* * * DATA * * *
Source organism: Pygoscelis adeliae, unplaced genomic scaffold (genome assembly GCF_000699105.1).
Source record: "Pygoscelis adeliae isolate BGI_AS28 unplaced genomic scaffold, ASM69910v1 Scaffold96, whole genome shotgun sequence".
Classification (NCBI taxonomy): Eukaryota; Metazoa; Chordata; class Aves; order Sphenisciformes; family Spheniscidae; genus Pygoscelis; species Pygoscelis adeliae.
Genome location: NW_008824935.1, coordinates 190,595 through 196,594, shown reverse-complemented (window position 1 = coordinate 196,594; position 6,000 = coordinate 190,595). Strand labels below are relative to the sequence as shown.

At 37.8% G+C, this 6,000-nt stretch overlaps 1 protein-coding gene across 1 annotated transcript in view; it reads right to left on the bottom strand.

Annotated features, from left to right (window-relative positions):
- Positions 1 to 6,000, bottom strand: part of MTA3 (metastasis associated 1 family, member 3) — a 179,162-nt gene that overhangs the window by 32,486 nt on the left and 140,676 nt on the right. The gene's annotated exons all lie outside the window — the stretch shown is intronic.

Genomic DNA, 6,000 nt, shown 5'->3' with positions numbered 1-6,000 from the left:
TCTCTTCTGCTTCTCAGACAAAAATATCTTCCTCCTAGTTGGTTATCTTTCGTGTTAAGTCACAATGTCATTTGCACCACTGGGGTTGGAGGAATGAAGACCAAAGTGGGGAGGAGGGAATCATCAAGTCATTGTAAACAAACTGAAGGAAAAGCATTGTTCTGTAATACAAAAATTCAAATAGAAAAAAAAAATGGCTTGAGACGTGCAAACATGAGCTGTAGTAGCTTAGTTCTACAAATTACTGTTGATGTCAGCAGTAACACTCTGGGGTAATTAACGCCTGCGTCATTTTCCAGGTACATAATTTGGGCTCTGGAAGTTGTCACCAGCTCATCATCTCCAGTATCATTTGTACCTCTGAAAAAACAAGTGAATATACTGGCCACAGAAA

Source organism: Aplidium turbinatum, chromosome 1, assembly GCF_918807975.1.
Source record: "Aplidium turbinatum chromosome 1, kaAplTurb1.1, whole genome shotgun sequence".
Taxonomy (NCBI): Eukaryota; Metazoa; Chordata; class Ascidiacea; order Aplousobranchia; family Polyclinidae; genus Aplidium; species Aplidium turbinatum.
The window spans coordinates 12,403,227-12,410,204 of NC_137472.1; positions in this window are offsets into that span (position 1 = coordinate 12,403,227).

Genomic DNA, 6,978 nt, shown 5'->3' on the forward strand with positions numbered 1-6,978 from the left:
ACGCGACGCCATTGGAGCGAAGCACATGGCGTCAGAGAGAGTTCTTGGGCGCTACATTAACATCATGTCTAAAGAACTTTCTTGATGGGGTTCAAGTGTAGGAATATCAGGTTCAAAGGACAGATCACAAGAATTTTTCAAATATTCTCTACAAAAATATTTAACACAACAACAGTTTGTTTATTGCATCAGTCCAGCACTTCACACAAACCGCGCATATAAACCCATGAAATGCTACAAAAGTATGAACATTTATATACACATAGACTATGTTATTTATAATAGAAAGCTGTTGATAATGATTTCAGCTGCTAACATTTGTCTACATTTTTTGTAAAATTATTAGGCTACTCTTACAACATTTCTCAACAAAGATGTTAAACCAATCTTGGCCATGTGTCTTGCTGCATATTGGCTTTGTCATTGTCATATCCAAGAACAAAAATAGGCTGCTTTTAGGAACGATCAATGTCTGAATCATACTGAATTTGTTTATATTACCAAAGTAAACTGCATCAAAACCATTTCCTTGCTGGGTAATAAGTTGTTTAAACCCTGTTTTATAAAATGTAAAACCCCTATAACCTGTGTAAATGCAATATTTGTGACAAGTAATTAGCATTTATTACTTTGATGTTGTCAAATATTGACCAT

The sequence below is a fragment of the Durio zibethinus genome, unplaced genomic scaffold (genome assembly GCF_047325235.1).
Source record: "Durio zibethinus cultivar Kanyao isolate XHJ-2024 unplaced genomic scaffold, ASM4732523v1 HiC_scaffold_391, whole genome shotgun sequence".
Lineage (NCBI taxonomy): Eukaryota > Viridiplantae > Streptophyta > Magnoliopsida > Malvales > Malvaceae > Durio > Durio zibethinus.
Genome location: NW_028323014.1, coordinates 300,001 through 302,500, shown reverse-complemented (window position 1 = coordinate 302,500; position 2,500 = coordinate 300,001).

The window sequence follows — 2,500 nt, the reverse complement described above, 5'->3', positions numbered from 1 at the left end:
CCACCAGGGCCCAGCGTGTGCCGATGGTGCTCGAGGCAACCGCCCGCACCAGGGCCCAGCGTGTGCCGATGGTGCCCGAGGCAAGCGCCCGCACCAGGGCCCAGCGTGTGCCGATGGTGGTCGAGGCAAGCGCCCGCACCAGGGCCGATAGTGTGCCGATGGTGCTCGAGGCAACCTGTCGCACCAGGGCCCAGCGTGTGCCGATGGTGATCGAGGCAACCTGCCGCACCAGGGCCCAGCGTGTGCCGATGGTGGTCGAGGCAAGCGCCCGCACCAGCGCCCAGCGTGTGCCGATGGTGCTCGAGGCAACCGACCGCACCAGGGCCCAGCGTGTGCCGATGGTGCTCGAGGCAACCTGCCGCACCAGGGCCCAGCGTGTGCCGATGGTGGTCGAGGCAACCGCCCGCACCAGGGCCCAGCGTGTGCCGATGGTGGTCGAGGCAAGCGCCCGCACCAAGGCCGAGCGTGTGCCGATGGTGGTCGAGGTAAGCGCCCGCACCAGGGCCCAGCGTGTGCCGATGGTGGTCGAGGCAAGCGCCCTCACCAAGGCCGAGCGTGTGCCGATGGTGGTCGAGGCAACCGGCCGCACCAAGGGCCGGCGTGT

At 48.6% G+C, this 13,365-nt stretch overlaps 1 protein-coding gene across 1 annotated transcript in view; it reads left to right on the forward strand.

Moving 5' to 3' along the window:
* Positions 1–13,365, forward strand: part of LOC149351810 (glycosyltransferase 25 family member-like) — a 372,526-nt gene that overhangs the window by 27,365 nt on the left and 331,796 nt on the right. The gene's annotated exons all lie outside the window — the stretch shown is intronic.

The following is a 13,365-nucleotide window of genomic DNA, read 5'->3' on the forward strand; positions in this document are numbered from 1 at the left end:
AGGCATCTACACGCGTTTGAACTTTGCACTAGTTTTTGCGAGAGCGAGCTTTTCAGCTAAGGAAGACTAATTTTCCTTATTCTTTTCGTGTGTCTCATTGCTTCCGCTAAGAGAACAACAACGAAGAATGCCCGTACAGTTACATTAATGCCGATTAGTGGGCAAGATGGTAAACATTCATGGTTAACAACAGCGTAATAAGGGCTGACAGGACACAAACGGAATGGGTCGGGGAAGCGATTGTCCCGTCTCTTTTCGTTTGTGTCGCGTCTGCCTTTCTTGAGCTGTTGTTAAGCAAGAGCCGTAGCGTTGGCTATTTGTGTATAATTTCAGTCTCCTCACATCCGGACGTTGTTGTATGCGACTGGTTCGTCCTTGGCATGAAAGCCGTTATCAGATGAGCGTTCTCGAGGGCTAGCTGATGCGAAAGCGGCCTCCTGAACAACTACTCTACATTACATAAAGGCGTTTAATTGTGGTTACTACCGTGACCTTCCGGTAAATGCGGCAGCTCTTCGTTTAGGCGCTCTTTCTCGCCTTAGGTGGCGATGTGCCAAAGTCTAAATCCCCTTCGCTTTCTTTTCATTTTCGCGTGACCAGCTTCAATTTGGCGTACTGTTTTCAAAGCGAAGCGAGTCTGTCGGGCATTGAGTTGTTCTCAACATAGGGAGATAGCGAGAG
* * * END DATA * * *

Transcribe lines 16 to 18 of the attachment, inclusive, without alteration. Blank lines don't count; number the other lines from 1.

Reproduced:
The sequence below is a fragment of the Durio zibethinus genome, unplaced genomic scaffold (genome assembly GCF_047325235.1).
Source record: "Durio zibethinus cultivar Kanyao isolate XHJ-2024 unplaced genomic scaffold, ASM4732523v1 HiC_scaffold_391, whole genome shotgun sequence".
Lineage (NCBI taxonomy): Eukaryota > Viridiplantae > Streptophyta > Magnoliopsida > Malvales > Malvaceae > Durio > Durio zibethinus.